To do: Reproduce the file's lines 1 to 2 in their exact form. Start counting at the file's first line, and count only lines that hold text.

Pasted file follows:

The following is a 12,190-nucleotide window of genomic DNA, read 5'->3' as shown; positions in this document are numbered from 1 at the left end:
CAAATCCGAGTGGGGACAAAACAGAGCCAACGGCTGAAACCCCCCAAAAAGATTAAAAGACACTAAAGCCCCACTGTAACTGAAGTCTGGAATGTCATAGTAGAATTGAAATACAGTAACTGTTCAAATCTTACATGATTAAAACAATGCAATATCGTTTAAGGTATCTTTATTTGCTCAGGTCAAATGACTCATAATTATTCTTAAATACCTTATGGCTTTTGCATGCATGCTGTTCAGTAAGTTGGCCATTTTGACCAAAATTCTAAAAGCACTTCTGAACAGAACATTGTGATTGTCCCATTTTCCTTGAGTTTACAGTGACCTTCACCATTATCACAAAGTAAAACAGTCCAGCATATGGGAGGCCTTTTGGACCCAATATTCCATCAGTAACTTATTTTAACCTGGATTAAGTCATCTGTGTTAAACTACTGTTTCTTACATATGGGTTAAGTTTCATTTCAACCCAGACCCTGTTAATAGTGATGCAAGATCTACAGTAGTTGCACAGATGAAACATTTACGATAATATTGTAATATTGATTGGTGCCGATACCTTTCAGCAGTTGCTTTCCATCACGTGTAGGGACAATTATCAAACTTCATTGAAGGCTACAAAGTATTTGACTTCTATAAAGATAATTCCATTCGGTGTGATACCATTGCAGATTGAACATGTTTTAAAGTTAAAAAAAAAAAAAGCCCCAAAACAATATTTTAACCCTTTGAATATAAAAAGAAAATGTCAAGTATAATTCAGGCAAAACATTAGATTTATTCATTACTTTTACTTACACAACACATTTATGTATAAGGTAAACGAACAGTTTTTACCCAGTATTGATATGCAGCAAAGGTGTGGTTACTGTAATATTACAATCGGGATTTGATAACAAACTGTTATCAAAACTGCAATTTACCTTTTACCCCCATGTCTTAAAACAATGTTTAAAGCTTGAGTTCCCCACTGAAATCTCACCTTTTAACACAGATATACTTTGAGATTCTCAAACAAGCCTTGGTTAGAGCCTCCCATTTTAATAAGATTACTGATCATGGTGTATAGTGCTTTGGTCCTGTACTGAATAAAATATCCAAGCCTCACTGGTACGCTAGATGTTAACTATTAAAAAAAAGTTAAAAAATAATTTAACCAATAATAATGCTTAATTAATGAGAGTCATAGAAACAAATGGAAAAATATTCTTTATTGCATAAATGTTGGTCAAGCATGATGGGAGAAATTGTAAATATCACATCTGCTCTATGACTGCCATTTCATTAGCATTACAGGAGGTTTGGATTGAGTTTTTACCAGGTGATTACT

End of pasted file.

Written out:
The following is a 12,190-nucleotide window of genomic DNA, read 5'->3' as shown; positions in this document are numbered from 1 at the left end:
CAAATCCGAGTGGGGACAAAACAGAGCCAACGGCTGAAACCCCCCAAAAAGATTAAAAGACACTAAAGCCCCACTGTAACTGAAGTCTGGAATGTCATAGTAGAATTGAAATACAGTAACTGTTCAAATCTTACATGATTAAAACAATGCAATATCGTTTAAGGTATCTTTATTTGCTCAGGTCAAATGACTCATAATTATTCTTAAATACCTTATGGCTTTTGCATGCATGCTGTTCAGTAAGTTGGCCATTTTGACCAAAATTCTAAAAGCACTTCTGAACAGAACATTGTGATTGTCCCATTTTCCTTGAGTTTACAGTGACCTTCACCATTATCACAAAGTAAAACAGTCCAGCATATGGGAGGCCTTTTGGACCCAATATTCCATCAGTAACTTATTTTAACCTGGATTAAGTCATCTGTGTTAAACTACTGTTTCTTACATATGGGTTAAGTTTCATTTCAACCCAGACCCTGTTAATAGTGATGCAAGATCTACAGTAGTTGCACAGATGAAACATTTACGATAATATTGTAATATTGATTGGTGCCGATACCTTTCAGCAGTTGCTTTCCATCACGTGTAGGGACAATTATCAAACTTCATTGAAGGCTACAAAGTATTTGACTTCTATAAAGATAATTCCATTCGGTGTGATACCATTGCAGATTGAACATGTTTTAAAGTTAAAAAAAAAAAAAGCCCCAAAACAATATTTTAACCCTTTGAATATAAAAAGAAAATGTCAAGTATAATTCAGGCAAAACATTAGATTTATTCATTACTTTTACTTACACAACACATTTATGTATAAGGTAAACGAACAGTTTTTACCCAGTATTGATATGCAGCAAAGGTGTGGTTACTGTAATATTACAATCGGGATTTGATAACAAACTGTTATCAAAACTGCAATTTACCTTTTACCCCCATGTCTTAAAACAATGTTTAAAGCTTGAGTTCCCCACTGAAATCTCACCTTTTAACACAGATATACTTTGAGATTCTCAAACAAGCCTTGGTTAGAGCCTCCCATTTTAATAAGATTACTGATCATGGTGTATAGTGCTTTGGTCCTGTACTGAATAAAATATCCAAGCCTCACTGGTACGCTAGATGTTAACTATTAAAAAAAAGTTAAAAAATAATTTAACCAATAATAATGCTTAATTAATGAGAGTCATAGAAACAAATGGAAAAATATTCTTTATTGCATAAATGTTGGTCAAGCATGATGGGAGAAATTGTAAATATCACATCTGCTCTATGACTGCCATTTCATTAGCATTACAGGAGGTTTGGATTGAGTTTTTACCAGGTGATTACT